[conspire] Kepler's Bookstore customer e-mails
rick at linuxmafia.com
Thu Oct 23 16:44:45 PDT 2008
If you're in the Peninsula or South Bay, you almost certainly know
Kepler's Books in Menlo Park. Here's a letter I'm dropping off, today,
for their management.
Full ASCII including the example copy of their (most recent) mailing is
October 23, 2008
Kepler's Books and Magazines
1010 El Camino Real
Menlo Park, CA 94025
Dear Mr. Kepler:
I can only imagine how tough the market is, right now, for independent
bookstores. Having been among the store's fans whose family joined (and
remains joined in) Literary Circle, I know Kepler's must do whatever
helps it survive, and must keep its priorities straight.
That having been said, I'd like to alert you and other Kepler's
management about troubling aspects of the e-mails sent by Constant
Contact, Inc. on behalf of Kepler's. You undoubtedly have more urgent
concerns, but perhaps this one can be added to the stack, for attention
Please have a look at my printout of the most recent Literary Circle
mail (attached), and note the multi-line URLs ("Web locations"). The
URLs' length is because they're "hashed" to make them
recipient-specific. I.e., the URL given for Keplers's "upcoming events"
page is made deliberately, distinctively different on each Literary
You might ask, why are all the URLs made recipient-specific? Constant
Contact's Web pages
for its E-mail Marketing service explain:
Learn more about your contacts with eye-opening reports
Real-time email tracking and reporting lets you know how many emails
were delivered, which addresses bounced, and why-within minutes of
sending your email campaign. You also get reports on who opened your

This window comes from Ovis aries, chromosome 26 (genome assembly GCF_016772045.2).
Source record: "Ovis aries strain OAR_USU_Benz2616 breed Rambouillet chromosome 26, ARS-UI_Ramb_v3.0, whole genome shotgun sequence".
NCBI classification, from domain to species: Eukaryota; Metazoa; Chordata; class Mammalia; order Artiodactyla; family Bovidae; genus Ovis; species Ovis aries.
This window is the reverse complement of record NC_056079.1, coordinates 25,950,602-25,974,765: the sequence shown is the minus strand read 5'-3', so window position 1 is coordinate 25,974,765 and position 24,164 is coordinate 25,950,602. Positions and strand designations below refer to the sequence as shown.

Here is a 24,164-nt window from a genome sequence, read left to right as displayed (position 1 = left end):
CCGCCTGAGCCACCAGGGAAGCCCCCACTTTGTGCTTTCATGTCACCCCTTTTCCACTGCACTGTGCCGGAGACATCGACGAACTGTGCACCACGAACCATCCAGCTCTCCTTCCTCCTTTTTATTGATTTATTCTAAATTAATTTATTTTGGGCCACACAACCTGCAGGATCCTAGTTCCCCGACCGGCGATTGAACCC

email, which links generated the most interest, and who clicked on each
one. This valuable information will help you to determine your contacts'
interests, the best day and time to send your email campaigns and much
See who opened your email campaigns, and what they clicked on
o How many contacts opted in or opted out and Unsubscribe Comment Box
lets you collect comments on why people are opting out
o What percentage of your contacts opened
See how your email list is growing and who is opting out
o How many contacts opted in or opted out
o How many contacts forwarded emails to a friend
"...Which links generated the most interest, and who clicked on each
one." Right. This industry arose very quietly, mostly in the last
decade, and describes its e-mail services as "metrics", "targeted
interactive marketing", "traffic analysis", "personalized engagement",
"analytics", "customer-centric microcampaigns", "data mining", and so
on. But more plain-spoken people call it spying.
Constant Contact has no legitimate need to know when and how often I
visited the Kepler's Upcoming Events Web page (and all the other links
mentioned in the mail) nor to whom I forwarded that information - and I
think Kepler's never intended for them to collect (and be in a position
to abuse) that data.
Kepler's has, in fact, always been a strong protector of its customers'
privacy, which is why I'm confident that management has been completely
unaware of this problem.
Anyway, I personally will have no use for the Literary Circle mails as
long as they continue to be bugged, and in the hands of a contractor
obviously undeserving of our trust.
I apologise for this letter not including a detailed alternative
recommendation, but, generally speaking, any regular arrangement for
sending non-recipient-specific announcement e-mails to a list of
recipient addresses, e.g., via mailing list software, should be fine.
Possibly even Constant Contact, Inc., despite my reservations about the
fundamental ethics of their business segment, might be willing to do so.
[Snip example e-mail. Suffice it to say, here's an excerpt:]
Join Kepler's Literary Circle
Check out all of our upcoming events
View our staff recommendations for great books!
More information about the conspire